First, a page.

7. Fluency with communication tools

It is vital for teams to build competency in using tools that promote communication by breaking down the barriers of distance. Videoconferencing equipment, videophones, desktops equipped with Web cameras, telephones and email facilitate communication between people at two or more locations, bringing a virtual interaction remarkably close to a personal one. So enhance your efficacy by understanding the protocol and the subtleties of etiquette associated with each of these tools. Follow some simple practices, like identifying yourself, keeping the message short, and speaking slowly and clearly to enhance the effectiveness of your voice messages. Similarly, convey your professionalism on the phone by observing an upright posture, avoiding the temptation to multitask, and adopting an appropriate tone with voice modulation. To increase your chances of getting the desired response to your email message, take a minute to think through these questions on appropriate structure, style and tone.

u What is the situation?

u What do you want the reader to do, think, say or feel on receiving your message?

u Who is the intended recipient and what communication style would be appropriate?

uWhat information should be included to enable the recipient to respond appropriately?

u Is writing the best medium, or would a quick chat on the phone be better?

In addition, collaboration tools providing features like shared workspace, a discussion forum, virtual calendar, instant messaging and presentation tools, allow virtual teams to communicate, view work progression and make real-time updates. Needless to say, the effective working of a virtual team is contingent upon the team members being conversant with these wide-ranging communication channels.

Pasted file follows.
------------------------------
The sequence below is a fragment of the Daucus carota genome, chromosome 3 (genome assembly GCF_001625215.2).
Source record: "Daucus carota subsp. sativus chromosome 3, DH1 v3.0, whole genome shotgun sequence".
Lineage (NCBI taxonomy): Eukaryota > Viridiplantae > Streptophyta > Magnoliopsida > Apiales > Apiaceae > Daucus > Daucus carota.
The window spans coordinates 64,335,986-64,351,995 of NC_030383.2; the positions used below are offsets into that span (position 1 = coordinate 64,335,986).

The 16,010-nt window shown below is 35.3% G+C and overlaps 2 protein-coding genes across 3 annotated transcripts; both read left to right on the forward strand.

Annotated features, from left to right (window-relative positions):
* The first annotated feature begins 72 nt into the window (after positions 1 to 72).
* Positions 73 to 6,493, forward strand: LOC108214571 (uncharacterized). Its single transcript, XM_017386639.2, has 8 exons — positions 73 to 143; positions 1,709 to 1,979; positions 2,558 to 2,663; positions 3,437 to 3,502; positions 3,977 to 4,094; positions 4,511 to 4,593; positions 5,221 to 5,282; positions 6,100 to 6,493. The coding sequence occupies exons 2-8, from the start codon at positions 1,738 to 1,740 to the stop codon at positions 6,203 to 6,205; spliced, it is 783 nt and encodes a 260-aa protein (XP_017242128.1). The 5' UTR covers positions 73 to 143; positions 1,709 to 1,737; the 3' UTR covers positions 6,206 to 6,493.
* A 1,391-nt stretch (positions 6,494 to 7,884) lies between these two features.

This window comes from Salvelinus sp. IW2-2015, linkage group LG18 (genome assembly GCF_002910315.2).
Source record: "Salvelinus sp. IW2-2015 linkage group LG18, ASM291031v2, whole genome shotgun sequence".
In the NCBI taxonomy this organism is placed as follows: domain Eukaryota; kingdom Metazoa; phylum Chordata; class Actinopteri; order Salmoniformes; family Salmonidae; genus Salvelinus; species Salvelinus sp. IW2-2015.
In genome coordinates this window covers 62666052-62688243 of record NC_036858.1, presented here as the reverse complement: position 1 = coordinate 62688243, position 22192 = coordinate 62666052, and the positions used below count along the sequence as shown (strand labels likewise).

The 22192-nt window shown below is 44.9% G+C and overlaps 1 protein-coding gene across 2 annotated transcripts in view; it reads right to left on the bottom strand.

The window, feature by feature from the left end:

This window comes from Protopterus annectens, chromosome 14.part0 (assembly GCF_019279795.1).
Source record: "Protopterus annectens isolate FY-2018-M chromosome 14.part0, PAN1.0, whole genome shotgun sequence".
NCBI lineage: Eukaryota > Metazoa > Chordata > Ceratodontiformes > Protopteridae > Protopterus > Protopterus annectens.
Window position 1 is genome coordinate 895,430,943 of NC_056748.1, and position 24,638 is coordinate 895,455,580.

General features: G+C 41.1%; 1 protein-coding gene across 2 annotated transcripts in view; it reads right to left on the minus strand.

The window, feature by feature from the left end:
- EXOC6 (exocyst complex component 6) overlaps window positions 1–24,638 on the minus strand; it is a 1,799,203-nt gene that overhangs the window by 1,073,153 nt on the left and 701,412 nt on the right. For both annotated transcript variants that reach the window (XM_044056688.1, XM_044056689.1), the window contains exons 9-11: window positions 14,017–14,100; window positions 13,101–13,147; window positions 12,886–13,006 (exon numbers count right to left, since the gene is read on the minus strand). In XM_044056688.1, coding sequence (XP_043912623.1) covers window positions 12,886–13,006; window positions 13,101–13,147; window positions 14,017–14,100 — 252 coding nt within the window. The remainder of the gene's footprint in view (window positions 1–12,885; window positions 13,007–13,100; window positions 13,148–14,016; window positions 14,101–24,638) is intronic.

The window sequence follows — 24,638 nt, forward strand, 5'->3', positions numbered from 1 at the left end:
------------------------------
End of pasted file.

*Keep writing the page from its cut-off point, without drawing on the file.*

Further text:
8. Collaborative culture

RW3 CultureWizard’s 2010 virtual team survey report highlights that respondents ranked willingness to share information, proactive engagement, and the ability to be collaborative as the top-most characteristics of a good virtual teammate. Yogi Sriram, senior vice-president and head, corporate human resources, at engineering firm Larsen and Toubro Ltd, Mumbai, says that the success of teams, and virtual teams in particular, rests on inculcating a culture where people keep promises, stick to the discipline of working around a well-defined agenda, where each team member’s role is clear and articulated, and building relationships lined with a personal touch is a way of life.

Charu Sabnavis is the director of Delta Learning, a human resources consulting and training company.